Shock, horror; yesterday he even learned not to cry. It seemed fitting that Andy Roddick’s challenge had left him too exhausted, too mentally drained and too emotionally shot even to even offer his usual trick of watering the Centre Court lawn with his tears.
That is what number 15 and sporting history took out of him. Never before has he had to delve so feverishly into his endless reserves of champion’s resolve to win a grand slam title. Never before has he looked more like a warrior than a wizard. And never before should all those tears have rightfully been reserved for his almost heroic, but ultimately broken opponent.
To break the seemingly unbreakable, Federer offered a four-and-a-quarter-hour snapshot of his peerless career; the brilliance, the glory but, most of all, the guts. He had to. Rod Laver, Bjorn Borg and Pete Sampras had come to pay homage to their successor. And, as they chatted to him afterwards, did the icons perhaps even recognise their superior?
Sampras did. The best ever, he proclaimed Federer. When the seven-time champion turned up in the Royal Box, Federer heard the applause at the changeover, walked out to serve and gave his illustrious guest a nod of acknowledgement.
“I said 'hello’. I thought 'I don’t want to be rude’. But when I saw him, I did get more nervous.” Typical Federer. The only champion who worries about being polite to visitors during a game.
Sampras was suitably impressed. “He makes it look so effortless,” he cooed. Only yesterday, in what has to be considered the equal of last year’s unreal contest between Rafael Nadal and Federer – if not quite in quality, then at least in terms of the longevity of drama in that incredible last set – it was a tribute to Roddick’s effort that the Swiss really did look as if he was forced to labour harder than ever before.
This was a test of nerve. Not full of monumental rallies like last year but, as Federer put it, more a throwback to the big serve-and-volley fests of yore. That last set could have come from a Hollywood western. Who would be the last man standing? There were moments when you swore it would be Roddick. He seemed more aggressive than Federer, whose date with history had seemed to pacify him.
After all, it may have been the American’s best-ever performance. Think of it; 10 times you have to serve to stay in the match against the greatest player of all-time, the man who has routinely tortured you, and 10 times you do not blink. But when he lost at the 11th attempt it was not just because his body, wearied from a fortnight of rare battles, at last betrayed him. It was because Federer was too tough for the streetfighter.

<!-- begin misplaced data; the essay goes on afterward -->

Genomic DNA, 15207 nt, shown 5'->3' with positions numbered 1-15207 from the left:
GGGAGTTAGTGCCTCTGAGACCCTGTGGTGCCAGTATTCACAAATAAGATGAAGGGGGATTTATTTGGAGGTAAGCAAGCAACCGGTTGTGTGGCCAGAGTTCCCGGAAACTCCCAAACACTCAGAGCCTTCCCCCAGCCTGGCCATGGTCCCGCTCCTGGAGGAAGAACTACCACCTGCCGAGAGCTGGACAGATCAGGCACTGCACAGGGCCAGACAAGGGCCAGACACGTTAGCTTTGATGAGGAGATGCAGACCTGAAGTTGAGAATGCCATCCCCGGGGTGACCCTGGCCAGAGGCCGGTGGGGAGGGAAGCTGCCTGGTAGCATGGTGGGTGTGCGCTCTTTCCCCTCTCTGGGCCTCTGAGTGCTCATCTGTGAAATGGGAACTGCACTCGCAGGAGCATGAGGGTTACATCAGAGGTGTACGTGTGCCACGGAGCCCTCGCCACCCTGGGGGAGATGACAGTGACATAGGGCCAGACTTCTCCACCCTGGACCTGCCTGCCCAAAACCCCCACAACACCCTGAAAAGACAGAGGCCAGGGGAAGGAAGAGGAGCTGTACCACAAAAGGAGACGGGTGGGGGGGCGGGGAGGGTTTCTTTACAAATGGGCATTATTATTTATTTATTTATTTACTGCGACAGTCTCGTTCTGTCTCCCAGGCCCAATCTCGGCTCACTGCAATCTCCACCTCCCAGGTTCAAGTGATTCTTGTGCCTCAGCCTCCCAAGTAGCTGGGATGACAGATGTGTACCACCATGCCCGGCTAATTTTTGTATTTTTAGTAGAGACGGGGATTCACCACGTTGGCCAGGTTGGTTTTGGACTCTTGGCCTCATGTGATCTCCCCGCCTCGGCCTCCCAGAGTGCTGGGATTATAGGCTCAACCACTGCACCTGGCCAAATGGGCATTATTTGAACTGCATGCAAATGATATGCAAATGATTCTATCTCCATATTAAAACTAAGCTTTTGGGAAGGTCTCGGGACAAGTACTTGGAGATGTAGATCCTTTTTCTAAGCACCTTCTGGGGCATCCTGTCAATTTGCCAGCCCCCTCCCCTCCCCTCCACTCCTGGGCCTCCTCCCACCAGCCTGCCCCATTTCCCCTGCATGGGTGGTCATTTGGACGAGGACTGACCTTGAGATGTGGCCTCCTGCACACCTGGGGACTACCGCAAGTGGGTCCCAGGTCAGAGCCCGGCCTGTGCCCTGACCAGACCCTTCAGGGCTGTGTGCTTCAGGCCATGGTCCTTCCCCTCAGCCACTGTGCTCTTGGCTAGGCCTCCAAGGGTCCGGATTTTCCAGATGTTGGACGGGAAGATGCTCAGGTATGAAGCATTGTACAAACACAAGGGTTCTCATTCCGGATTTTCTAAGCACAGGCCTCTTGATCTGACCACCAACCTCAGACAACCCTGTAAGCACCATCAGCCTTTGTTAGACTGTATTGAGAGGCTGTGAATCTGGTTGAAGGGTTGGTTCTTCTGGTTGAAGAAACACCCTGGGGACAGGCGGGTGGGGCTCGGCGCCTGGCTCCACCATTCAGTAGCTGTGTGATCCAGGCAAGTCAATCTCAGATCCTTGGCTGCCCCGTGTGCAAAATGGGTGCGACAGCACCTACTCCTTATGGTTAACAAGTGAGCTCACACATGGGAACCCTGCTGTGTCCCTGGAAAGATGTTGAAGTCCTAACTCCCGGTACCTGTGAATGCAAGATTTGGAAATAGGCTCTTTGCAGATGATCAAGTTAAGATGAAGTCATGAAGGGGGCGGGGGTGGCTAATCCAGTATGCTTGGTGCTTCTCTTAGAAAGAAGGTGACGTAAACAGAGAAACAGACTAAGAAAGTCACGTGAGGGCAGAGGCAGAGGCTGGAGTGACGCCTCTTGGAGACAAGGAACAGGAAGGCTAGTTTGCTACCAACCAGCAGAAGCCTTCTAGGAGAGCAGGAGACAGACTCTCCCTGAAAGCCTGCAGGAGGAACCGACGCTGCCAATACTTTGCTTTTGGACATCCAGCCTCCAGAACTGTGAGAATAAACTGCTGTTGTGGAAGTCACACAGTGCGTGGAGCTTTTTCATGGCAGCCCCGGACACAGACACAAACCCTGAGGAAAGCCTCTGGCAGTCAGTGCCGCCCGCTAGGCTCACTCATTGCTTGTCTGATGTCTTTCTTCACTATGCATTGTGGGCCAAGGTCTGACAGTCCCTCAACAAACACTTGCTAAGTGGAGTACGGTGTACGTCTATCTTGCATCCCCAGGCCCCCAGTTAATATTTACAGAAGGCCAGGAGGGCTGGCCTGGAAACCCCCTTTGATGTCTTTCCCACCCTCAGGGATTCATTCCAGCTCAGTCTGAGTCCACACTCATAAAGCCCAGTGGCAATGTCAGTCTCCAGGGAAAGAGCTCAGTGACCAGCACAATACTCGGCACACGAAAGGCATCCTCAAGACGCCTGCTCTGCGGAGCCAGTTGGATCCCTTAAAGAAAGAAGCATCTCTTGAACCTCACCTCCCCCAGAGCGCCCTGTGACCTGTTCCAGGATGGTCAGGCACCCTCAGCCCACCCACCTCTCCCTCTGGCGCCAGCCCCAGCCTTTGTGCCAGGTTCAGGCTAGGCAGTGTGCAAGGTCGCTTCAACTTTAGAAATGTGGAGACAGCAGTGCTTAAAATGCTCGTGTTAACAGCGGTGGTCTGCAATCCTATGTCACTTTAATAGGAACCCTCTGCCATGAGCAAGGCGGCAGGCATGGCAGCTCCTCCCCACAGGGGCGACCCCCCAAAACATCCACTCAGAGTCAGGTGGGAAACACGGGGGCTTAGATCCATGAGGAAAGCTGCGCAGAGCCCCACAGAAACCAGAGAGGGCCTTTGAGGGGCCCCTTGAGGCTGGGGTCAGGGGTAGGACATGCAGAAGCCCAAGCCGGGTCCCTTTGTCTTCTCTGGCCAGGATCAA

That is what gave the Swiss the most satisfaction. “I came through a match I couldn’t control,” he explained. “If I’d gone two sets to love down with the way Andy was serving, I would have been in a very difficult situation.” Yes, a losing one.
So let’s return to the key moment of the match. Federer, a set and 6-2 down, is facing four set points in the second set tie-break. What happens next?
First point saved: an exquisite cross-court pass picked up on the half-volley to leave Roddick floundering. Second point, an unreturned serve; third point, an ace; fourth point, forcing Roddick to volley wide out of his comfort zone.
Here was Federer in crisis, growing not shrinking. Then the kill; a beautiful cross-court backhand chipped past Roddick to earn the mini-break before applying the pressure on set point to force Roddick to strike a final backhand long.
How long will that torment Roddick for? For ever and a day, probably. On court afterwards, the ever-gracious Federer tried to remind his rival that he had suffered a similar defeat to Nadal last year and come back stronger.
“Yeah, but you’d already won five,” Roddick muttered inconsolably.
But even then, he could not bring himself to hate his conqueror. No-one can. Because as Sampras suggested, you can only celebrate a champion who is as humble and gracious off court as he is murderous on it. We are talking about a sportsman, and a sporting achievement, for the ages.